A Fool Walks Into A Bar
The comedian, Stewart Lee, walks into a bar. Well, perhaps I mean the character Stewart Lee. I’m assuming he does. Maybe it’s a metaphor? Maybe we all walk into bars? Maybe the bar represents society and we are all, each of us, Stewart Lee?
The Feast of Fools may sound like what happens on the last night of the Tory Party Conference, or at a Parliamentary Labour Party gathering. It’s also true that in the Middle Ages, it used to be held around the same time as the Feast of Circumcision; these are all coincidences. The Lord of Misrule, the Abbot of Misreason, the Prince des Sots. Elected by a sort of Athenian democracy, but eligible to all plebeians, from peasants to subdeacons. Until the celebrations are over, the Fool is in charge now. Hierarchy is undermined, challenged, dismembered.
This traditional role is occupied by the satirist all year round, although starting at Halloween and giving up by the end of Christmas can usually result in fewer instances of angry, uninformed blog posts.
The Shakespearean fool hits upwards, criticising the rich and the powerful with wit and clarity that the protection of being a court jester affords. For Britain, today’s court is the European Court of Human Rights and the Human Rights Act, but the immediate future may morph the latter into some sort of British Bill of Rights to make it look like, post-Brexit, we are taking back control. However backwards and out of public control the reality of it is.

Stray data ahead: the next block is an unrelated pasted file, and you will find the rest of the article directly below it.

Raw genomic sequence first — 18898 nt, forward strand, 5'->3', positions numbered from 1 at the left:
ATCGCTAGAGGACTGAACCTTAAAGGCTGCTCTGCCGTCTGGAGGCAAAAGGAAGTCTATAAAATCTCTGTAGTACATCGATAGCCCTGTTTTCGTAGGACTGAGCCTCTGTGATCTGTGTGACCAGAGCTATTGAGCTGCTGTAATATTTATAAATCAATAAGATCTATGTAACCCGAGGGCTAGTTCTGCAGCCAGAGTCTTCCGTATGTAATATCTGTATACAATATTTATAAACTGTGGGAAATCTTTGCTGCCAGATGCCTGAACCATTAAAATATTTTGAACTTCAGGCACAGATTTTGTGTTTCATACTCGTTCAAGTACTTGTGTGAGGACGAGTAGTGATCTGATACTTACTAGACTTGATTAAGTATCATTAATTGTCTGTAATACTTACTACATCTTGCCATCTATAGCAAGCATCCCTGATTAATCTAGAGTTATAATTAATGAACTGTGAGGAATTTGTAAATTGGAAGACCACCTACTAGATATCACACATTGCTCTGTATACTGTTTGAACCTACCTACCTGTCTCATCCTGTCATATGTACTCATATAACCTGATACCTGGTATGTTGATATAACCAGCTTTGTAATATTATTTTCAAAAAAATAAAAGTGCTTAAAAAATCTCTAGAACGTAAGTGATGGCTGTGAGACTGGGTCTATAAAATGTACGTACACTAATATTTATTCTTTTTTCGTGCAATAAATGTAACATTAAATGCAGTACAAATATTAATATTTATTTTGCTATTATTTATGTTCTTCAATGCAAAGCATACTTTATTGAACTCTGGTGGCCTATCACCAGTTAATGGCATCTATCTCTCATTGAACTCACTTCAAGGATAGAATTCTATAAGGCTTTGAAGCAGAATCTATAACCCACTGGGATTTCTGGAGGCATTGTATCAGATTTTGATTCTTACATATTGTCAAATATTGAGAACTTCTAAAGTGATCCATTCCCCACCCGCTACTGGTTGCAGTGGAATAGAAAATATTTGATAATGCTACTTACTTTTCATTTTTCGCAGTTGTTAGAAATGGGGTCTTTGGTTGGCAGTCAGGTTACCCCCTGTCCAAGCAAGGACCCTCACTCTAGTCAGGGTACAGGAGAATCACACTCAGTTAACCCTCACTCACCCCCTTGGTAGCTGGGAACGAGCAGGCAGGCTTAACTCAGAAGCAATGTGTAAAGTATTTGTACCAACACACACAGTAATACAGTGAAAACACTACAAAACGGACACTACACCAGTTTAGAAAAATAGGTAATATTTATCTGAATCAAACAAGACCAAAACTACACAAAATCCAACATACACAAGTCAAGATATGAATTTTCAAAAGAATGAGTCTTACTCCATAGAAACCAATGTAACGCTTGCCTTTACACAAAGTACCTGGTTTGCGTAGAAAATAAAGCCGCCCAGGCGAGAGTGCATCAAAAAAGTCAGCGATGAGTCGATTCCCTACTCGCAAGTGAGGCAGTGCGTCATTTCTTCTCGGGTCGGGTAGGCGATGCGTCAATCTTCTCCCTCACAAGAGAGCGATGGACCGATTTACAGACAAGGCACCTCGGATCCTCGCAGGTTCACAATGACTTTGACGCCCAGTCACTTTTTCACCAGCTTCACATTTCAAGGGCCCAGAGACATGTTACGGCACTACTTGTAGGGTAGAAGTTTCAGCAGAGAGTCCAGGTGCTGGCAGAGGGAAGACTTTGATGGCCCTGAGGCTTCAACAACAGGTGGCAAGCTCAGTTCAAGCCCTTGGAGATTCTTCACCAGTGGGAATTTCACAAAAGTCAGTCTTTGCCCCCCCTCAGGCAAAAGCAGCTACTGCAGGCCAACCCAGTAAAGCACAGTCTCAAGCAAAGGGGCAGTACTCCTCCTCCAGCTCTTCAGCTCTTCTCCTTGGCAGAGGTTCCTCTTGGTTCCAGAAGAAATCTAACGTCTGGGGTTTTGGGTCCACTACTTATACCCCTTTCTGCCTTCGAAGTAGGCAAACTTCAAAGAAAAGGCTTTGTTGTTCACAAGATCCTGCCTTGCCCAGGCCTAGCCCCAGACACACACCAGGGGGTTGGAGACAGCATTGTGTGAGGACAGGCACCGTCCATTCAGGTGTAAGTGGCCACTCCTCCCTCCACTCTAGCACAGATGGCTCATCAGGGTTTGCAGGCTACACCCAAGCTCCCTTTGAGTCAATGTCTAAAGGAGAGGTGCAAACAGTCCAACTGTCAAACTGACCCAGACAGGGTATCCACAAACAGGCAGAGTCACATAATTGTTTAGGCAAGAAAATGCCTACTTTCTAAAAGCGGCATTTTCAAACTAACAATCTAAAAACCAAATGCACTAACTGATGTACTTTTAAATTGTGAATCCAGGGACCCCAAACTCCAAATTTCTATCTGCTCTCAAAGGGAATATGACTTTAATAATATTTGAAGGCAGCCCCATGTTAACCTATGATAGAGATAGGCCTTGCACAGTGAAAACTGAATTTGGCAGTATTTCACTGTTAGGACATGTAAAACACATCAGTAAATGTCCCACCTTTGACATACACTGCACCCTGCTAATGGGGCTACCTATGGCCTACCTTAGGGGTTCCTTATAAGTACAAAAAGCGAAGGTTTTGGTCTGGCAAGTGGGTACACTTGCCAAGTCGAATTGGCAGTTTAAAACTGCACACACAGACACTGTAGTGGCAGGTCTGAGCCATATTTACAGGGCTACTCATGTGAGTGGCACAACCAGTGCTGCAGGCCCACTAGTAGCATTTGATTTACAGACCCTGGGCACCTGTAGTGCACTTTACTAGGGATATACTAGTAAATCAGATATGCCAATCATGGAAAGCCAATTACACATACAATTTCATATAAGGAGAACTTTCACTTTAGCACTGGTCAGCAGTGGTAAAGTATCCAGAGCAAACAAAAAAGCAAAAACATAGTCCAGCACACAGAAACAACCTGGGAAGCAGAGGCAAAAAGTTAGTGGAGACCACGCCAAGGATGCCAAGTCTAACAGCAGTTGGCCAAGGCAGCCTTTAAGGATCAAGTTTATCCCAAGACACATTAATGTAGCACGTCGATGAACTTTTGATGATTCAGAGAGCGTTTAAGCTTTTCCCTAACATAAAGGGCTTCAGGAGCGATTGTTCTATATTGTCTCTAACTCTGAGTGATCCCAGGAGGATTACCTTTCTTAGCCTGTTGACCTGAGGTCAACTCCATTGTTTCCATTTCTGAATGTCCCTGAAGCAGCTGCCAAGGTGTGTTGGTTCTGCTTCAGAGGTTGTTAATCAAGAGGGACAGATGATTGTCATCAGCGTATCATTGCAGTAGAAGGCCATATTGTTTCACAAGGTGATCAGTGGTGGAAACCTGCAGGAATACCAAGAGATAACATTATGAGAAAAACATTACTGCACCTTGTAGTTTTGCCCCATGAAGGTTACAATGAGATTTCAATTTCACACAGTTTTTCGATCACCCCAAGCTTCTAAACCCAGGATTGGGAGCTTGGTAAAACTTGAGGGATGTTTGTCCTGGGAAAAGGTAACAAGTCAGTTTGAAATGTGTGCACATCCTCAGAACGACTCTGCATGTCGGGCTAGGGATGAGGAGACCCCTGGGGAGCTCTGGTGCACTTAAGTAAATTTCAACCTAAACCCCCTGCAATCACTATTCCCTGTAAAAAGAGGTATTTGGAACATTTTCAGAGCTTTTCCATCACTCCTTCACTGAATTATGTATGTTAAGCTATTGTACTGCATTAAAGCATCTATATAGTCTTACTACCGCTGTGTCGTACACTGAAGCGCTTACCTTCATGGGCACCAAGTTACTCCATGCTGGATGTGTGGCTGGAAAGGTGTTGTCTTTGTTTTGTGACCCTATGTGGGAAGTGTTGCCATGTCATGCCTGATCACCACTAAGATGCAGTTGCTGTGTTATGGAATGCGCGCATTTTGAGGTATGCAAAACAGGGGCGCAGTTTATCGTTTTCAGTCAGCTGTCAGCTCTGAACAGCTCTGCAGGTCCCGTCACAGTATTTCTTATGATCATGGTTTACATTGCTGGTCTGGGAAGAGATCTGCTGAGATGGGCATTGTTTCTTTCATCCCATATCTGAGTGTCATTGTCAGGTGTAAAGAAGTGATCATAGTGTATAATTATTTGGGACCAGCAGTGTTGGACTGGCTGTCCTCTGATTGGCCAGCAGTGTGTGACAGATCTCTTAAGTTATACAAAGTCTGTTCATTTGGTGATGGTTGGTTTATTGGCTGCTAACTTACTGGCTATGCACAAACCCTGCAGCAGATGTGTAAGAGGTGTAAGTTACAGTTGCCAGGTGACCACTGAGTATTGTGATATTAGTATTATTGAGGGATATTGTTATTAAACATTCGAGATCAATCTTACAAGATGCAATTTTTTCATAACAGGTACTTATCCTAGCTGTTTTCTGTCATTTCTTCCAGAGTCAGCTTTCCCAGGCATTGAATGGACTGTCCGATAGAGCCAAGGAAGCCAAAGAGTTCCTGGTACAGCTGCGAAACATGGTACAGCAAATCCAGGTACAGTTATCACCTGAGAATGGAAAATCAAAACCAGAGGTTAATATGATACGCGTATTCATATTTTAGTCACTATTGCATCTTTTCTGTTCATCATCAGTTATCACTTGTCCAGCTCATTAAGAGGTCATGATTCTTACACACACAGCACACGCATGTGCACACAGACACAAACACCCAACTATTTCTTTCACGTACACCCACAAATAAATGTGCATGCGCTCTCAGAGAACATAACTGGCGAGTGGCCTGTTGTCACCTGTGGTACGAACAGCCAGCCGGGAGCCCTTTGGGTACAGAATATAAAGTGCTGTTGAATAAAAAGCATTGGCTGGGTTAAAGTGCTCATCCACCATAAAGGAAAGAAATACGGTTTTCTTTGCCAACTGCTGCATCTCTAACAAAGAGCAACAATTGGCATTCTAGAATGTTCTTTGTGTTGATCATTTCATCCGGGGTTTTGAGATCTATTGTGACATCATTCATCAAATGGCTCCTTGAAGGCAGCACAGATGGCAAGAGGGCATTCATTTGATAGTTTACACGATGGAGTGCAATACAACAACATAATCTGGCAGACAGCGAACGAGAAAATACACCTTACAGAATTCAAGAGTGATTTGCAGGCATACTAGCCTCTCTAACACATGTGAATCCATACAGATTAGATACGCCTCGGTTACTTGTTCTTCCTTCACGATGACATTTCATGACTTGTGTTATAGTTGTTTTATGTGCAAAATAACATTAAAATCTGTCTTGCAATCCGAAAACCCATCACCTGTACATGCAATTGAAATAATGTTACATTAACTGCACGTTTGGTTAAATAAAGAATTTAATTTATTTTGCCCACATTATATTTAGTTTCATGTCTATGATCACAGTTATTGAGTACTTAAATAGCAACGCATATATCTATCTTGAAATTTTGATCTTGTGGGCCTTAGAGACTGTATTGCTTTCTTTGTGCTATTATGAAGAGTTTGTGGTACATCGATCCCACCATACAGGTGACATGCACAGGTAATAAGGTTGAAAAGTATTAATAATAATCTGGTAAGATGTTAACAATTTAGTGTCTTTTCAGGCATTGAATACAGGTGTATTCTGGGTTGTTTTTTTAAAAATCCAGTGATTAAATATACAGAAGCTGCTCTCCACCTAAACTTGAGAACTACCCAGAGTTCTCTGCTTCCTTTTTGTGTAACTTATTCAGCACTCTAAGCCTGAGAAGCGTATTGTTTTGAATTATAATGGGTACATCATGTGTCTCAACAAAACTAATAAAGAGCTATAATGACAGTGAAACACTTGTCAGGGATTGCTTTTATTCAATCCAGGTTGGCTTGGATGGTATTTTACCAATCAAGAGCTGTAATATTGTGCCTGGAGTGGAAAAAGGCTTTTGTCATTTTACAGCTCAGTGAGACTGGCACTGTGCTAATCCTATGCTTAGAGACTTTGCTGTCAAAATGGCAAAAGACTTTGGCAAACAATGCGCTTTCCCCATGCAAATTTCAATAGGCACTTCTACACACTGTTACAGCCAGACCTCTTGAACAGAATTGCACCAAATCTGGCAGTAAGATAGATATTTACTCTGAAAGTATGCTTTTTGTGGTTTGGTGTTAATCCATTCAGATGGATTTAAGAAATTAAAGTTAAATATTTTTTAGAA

The most effective contrarian voice that seeks to engage society in dialogue and open public debate uses the vehicle of art, and of satire. The more successful you are, the more criticism you receive. In a democratic state with freedom of expression this is healthy, but the immediate future shrugs at us from outside a university campus. Students walk past in giant, all-encompassing plastic bubbles. You can see them struggling to breath as the oxygen depletes; their neo-Orwellian costumes gleam in the Promethean sun.
We’re not yet in an ideal world, nor is a utopia likely. A fool’s sacrifice is never only a symbolic one, free of a Wicker Man or a Purge. Obstacles spring up like Trumpian walls, but these are transient, Babylonian constructs, and they crumble when the Fool dances, and plays music. All of us should strive to be fools, because a fool is truly free. Joke, ridicule, laugh. Question, reexamine, repeat. The successful fools – to paraphrase Isaac Assimov – are no fools at all.
Anyway, Stewart Lee orders a glass of water. The barman places a slice of lemon in it of his own volition. Lee is livid.